Tim Hudson - Cryptsoft
Steve Marquess - OpenSSL
David Hook - Bouincy Castle
Kenn White - Open Crypto Audit
Nicko van Someren - Linux Foundation
There are many implementations of TLS, from C and assembly implementations to Java implementations. OpenSSL has many forks - some obvious, some hidden under the covers. More implementations are good, as we don't want to suffer from monoculture.
There is possible value in creating a drop in API that multiple implementations could use. Nicko suggests creating an open process to create that API - it would not necessarily be from an existing implementation. It could possibly allow for more automation. APIs tend to grow out of necessity, and are not always pretty. A common API could help with security and fuzz testing.
There was then a long side discussion on libsodium (NACL), which is only a crypto library at this point as the "N" piece of networking/TLS hasn't been implemented, yet, but there are lots of language bindings out there.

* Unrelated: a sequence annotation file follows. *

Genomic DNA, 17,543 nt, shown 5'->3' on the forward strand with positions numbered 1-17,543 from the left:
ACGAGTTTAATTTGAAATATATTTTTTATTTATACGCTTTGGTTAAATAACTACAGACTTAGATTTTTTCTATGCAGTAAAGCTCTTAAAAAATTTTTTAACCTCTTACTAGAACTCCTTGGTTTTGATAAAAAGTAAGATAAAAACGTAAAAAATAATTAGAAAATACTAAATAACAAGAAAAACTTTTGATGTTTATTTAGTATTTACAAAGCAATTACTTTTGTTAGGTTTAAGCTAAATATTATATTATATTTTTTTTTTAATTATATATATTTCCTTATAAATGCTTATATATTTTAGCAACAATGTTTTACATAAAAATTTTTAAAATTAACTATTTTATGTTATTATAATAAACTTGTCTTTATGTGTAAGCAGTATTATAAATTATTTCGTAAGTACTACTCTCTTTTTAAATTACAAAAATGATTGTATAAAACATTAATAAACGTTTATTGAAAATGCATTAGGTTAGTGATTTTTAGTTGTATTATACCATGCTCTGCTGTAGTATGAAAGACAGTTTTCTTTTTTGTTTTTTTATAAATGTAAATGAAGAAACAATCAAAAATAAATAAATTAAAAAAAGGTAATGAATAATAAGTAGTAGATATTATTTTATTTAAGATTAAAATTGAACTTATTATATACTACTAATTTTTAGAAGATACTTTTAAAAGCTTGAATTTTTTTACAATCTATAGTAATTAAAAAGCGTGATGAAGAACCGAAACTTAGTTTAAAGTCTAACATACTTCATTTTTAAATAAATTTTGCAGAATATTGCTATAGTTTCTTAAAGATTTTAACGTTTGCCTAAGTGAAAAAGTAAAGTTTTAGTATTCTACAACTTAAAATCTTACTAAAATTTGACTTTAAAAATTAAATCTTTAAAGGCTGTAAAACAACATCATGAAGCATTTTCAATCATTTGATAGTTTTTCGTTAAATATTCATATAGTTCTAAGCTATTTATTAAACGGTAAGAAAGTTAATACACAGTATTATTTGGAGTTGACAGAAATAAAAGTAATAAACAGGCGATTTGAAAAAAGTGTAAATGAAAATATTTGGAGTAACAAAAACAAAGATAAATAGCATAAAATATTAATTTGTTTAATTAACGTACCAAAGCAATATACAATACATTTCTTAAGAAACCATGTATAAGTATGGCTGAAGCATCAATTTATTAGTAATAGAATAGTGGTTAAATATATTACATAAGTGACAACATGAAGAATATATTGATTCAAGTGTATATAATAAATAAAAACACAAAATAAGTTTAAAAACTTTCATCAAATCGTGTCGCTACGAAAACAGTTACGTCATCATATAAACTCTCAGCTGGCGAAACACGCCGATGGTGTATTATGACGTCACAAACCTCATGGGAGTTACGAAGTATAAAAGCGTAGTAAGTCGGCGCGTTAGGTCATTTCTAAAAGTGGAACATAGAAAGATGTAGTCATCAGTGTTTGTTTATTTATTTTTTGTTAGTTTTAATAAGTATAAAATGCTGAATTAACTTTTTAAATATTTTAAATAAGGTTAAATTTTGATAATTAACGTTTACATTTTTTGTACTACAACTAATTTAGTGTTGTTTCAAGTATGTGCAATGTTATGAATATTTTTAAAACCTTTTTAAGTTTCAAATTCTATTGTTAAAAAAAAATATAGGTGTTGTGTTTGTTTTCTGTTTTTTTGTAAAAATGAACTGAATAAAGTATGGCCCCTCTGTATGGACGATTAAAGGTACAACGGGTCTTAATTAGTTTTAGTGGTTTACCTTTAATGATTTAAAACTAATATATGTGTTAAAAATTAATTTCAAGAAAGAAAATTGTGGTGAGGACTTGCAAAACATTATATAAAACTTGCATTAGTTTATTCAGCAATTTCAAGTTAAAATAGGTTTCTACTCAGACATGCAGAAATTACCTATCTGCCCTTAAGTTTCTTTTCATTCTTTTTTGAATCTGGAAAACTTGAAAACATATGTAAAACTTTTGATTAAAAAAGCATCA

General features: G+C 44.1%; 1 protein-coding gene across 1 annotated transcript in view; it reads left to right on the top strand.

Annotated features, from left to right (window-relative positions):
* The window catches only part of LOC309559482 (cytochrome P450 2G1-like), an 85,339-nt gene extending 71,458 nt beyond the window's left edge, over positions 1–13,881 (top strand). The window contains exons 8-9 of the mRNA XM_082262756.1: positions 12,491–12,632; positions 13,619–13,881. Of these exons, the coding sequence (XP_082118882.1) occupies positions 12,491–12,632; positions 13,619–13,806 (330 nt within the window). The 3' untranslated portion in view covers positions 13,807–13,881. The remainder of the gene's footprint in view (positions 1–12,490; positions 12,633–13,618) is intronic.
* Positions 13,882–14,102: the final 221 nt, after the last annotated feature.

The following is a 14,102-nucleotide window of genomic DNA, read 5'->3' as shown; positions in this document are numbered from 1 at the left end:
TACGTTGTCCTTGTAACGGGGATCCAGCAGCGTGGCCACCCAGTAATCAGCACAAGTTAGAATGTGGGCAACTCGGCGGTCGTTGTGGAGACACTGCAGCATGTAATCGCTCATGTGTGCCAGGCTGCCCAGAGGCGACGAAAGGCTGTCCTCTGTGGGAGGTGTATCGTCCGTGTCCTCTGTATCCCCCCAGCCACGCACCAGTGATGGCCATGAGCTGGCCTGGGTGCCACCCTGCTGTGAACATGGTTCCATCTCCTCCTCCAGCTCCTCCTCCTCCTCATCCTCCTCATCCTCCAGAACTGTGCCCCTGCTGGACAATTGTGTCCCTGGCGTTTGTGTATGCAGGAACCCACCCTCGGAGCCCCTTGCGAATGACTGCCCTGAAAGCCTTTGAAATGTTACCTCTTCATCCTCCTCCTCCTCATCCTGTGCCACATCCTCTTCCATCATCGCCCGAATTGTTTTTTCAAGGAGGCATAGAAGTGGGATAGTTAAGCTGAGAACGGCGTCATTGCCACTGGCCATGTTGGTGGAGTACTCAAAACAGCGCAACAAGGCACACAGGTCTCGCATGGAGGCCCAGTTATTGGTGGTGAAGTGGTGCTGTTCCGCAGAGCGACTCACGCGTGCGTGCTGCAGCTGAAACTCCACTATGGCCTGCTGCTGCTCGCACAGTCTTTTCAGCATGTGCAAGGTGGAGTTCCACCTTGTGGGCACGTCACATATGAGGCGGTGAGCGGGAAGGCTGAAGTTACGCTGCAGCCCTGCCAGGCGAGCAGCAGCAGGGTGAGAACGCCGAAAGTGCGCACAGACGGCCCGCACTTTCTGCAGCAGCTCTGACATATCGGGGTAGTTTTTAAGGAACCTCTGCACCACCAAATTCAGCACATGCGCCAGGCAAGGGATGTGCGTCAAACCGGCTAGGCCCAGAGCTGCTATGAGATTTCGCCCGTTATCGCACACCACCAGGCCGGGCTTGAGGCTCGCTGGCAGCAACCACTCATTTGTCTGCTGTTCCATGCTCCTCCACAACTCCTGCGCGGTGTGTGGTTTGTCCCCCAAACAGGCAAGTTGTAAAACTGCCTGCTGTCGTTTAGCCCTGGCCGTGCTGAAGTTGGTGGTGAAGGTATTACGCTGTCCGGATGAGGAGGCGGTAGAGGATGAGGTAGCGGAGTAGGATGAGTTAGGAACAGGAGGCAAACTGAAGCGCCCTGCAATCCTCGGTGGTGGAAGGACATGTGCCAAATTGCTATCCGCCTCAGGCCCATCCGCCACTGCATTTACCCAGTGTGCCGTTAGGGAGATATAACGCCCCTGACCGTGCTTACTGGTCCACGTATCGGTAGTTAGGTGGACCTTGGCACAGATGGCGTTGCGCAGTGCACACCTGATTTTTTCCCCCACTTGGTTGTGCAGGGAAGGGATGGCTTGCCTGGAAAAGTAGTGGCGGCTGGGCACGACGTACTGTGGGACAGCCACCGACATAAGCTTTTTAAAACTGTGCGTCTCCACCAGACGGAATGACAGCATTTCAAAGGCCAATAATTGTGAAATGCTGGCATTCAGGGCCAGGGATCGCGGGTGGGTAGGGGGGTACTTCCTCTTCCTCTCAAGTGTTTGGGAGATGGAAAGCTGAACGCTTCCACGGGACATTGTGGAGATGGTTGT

How long does it take to create a new TLS library? Apparently a new one was created recently in 3 weeks - leveraging someone else's crypto. Language choice is important.
The older APIs have to consider legacy deployments, for example OpenSSL still supports VAX/VMS. Another perspective - a new TLS implementation has taken another team 5 months already. When you have a user base you need to support, that seems to add time to the implementation.
There was a question about moving your implementation from TlS 1.0 to TLS 1.3? One of the OpenSSL developers noted that there is a lot of code reuse, but also a lot of #ifdefs. (TLS 1.0 is not, yet, #ifdef''d out of OpenSSL, but probably will be within the year).
There was a question about what is the biggest issue with FIPS validations? The general answer: consistency. That is, OpenSSL helped take multiple validations through at the same time, which was based on the same code and mostly the same documentation took a different amount of time and got completely different feedbacks.
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